So there will be a forced closer connection between the two platforms. There is some debate about this. Not everyone likes Facebook, although there are about 800 million users. Some have reservations relating to its privacy policy for example. And where does it end? Do you need a Facebook account in the future to get an appointment with a GP?

Spotify says most of its users are already social and connected with Facebook. So this development logically follows.

Anyway, benefits are great for both parties. Facebook adds a music platform without having to buy one. And Spotify connects with a platform that has great reach, which may make its brand as well known as YouTube is now.

Adapted from article on 3voor12NL by Atze de Vrieze.

SuperHeavy

SuperHeavy is  a collaboration between musicians/songwriters from different genres: rocker Mick Jagger, soul singer Joss Stone, reggae star Damian Marley (yes, son of), Indian composer A.R. Rahman and Dave Stewart from the Eurythmics.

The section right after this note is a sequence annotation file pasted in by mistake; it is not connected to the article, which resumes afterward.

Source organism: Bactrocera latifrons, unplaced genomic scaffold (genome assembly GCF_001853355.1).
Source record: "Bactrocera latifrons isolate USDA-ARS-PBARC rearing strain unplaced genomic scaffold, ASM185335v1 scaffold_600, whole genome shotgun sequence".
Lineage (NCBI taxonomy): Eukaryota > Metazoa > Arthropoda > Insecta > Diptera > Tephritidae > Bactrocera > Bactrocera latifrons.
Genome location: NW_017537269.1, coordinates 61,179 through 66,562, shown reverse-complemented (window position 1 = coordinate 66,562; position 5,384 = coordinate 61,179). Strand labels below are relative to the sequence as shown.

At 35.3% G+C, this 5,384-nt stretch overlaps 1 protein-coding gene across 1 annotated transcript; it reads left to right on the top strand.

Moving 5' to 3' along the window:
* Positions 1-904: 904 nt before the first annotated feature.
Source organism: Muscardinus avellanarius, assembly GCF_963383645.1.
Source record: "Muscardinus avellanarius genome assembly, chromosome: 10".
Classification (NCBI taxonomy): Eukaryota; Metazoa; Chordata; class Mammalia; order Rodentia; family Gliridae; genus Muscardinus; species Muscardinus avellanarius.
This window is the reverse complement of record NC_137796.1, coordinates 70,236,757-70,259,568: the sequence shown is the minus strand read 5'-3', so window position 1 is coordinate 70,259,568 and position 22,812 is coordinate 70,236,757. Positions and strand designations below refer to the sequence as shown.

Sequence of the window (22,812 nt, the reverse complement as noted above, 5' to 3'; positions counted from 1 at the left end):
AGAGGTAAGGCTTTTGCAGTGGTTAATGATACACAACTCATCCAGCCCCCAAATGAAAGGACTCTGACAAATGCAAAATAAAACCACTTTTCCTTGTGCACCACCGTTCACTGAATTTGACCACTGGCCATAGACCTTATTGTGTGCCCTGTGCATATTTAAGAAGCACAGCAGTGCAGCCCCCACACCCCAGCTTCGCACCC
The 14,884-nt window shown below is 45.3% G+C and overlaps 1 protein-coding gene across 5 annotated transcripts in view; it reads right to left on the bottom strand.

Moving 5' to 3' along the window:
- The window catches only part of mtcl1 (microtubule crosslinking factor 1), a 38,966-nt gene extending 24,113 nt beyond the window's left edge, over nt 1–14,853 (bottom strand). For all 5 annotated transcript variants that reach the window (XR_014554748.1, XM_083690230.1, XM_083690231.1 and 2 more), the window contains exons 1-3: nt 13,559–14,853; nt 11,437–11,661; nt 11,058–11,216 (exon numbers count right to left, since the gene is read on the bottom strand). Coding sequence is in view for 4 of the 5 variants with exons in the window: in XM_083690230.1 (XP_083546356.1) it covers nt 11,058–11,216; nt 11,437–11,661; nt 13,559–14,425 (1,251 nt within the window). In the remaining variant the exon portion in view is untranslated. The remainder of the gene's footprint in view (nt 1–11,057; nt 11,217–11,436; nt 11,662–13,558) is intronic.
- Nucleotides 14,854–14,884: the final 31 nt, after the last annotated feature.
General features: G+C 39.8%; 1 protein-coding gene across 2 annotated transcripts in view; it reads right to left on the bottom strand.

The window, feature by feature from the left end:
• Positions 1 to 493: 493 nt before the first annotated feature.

The result of writing and recording together in different places around the world is exactly that; a fusion of different music from around the world.

Website & video

The SuperHeavy website contains a lot of news, information, video, images and of course a store.

» Check out the video of their debut song Miracle worker below. Note the use of the SuperHeavy logo (drawing of a tiger) on both the website and in the video. Establishing  a brand and recognition?

Create & share your own portrait SuperHeavy style